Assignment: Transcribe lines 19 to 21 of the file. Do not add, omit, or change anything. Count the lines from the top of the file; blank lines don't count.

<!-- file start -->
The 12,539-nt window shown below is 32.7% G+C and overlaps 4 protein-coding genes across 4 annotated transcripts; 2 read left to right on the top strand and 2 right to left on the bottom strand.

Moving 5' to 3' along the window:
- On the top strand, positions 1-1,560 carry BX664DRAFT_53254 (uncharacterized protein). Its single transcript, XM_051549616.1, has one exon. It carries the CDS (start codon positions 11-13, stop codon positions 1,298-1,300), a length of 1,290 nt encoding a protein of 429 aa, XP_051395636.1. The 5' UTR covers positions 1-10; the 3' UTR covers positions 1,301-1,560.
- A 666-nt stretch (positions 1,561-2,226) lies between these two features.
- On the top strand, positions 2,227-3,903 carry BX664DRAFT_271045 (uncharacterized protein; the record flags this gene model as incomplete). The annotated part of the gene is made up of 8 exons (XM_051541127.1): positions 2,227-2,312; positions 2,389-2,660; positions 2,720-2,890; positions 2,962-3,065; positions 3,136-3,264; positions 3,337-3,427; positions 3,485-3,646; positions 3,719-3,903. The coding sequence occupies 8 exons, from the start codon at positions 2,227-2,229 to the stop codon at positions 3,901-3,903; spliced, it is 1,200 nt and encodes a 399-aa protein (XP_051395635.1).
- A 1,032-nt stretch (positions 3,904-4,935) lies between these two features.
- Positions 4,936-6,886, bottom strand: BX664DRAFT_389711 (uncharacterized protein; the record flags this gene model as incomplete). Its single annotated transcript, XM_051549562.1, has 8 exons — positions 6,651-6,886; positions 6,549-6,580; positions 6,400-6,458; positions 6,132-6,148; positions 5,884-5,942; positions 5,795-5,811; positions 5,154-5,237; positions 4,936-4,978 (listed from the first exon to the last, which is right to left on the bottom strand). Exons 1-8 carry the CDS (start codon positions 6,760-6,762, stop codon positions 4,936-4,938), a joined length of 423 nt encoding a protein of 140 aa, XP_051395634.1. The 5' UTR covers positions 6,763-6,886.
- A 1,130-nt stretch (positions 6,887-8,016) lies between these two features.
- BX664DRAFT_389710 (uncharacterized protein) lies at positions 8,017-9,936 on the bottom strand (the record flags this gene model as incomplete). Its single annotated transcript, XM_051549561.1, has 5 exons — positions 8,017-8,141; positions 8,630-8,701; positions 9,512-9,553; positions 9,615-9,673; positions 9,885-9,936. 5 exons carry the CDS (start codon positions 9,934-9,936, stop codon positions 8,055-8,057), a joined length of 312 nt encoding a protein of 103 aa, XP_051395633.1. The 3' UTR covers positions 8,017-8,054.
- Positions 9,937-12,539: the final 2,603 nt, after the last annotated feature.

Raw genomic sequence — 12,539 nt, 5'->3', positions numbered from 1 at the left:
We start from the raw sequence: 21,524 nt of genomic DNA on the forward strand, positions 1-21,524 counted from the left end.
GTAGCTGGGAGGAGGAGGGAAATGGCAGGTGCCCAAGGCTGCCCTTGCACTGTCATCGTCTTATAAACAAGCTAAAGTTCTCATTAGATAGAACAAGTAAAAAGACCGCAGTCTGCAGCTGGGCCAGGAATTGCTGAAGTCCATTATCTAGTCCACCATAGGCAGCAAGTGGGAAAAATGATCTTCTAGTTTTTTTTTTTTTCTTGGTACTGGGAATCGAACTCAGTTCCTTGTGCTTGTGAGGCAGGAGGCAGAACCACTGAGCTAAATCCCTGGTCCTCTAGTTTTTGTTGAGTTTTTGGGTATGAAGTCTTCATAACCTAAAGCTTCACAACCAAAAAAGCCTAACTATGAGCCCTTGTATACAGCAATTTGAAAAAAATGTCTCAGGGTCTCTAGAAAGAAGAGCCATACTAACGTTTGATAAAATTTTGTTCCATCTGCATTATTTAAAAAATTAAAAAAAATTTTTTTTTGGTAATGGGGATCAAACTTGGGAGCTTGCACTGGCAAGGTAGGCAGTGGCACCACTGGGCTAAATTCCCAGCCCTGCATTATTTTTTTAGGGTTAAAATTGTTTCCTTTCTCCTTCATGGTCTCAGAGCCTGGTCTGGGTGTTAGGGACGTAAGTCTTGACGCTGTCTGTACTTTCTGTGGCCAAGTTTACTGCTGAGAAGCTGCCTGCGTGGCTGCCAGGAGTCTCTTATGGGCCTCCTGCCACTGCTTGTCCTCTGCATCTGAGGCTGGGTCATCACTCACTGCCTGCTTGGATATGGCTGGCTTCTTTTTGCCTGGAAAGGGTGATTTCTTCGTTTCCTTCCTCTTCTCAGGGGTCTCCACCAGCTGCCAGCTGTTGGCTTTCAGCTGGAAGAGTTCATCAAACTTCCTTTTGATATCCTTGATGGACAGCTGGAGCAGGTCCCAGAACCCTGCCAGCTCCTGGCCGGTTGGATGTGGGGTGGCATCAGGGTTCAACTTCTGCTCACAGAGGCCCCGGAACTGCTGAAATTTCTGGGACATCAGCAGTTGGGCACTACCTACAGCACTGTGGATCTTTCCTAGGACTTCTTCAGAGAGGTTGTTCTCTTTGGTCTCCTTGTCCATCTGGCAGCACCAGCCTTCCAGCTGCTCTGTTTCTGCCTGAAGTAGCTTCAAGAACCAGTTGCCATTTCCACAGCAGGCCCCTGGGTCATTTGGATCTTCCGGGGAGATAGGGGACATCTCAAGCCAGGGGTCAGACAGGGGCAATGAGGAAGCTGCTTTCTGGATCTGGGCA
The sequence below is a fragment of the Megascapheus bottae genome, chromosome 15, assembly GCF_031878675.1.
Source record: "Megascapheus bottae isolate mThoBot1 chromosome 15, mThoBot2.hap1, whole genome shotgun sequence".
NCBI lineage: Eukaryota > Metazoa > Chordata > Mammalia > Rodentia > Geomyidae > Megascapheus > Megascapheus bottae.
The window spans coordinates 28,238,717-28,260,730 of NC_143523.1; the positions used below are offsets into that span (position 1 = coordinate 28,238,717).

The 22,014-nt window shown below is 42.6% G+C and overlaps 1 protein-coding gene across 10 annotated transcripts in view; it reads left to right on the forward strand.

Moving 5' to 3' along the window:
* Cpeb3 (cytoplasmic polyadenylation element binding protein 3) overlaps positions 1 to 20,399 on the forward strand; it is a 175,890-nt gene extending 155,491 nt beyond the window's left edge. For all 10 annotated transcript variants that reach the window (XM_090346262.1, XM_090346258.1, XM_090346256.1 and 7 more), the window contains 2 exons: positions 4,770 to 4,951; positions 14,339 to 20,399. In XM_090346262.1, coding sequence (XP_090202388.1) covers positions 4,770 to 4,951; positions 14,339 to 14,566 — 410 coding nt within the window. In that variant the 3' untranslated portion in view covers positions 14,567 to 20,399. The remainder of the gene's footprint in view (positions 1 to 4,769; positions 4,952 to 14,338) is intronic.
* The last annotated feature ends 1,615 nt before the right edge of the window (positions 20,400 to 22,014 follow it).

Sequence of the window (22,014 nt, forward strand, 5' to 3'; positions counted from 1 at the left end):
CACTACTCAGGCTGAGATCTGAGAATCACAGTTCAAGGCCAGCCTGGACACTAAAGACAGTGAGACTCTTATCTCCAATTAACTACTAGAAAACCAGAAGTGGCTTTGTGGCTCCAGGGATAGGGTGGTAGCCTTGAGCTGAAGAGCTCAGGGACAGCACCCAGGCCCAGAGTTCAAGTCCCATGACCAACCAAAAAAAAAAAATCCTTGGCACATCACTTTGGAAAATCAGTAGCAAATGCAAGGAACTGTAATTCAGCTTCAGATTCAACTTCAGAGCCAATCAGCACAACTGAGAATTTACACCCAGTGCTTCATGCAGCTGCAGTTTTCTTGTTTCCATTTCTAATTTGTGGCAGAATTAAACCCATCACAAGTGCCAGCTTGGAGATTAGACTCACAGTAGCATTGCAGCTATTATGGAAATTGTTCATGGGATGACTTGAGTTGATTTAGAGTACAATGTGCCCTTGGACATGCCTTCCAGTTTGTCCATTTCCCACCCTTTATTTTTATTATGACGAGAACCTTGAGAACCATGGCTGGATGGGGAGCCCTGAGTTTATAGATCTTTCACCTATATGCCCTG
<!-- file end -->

Moving 5' to 3' along the window:
* Cpeb3 (cytoplasmic polyadenylation element binding protein 3) overlaps positions 1 to 20,399 on the forward strand; it is a 175,890-nt gene extending 155,491 nt beyond the window's left edge. For all 10 annotated transcript variants that reach the window (XM_090346262.1, XM_090346258.1, XM_090346256.1 and 7 more), the window contains 2 exons: positions 4,770 to 4,951; positions 14,339 to 20,399. In XM_090346262.1, coding sequence (XP_090202388.1) covers positions 4,770 to 4,951; positions 14,339 to 14,566 — 410 coding nt within the window. In that variant the 3' untranslated portion in view covers positions 14,567 to 20,399. The remainder of the gene's footprint in view (positions 1 to 4,769; positions 4,952 to 14,338) is intronic.
* The last annotated feature ends 1,615 nt before the right edge of the window (positions 20,400 to 22,014 follow it).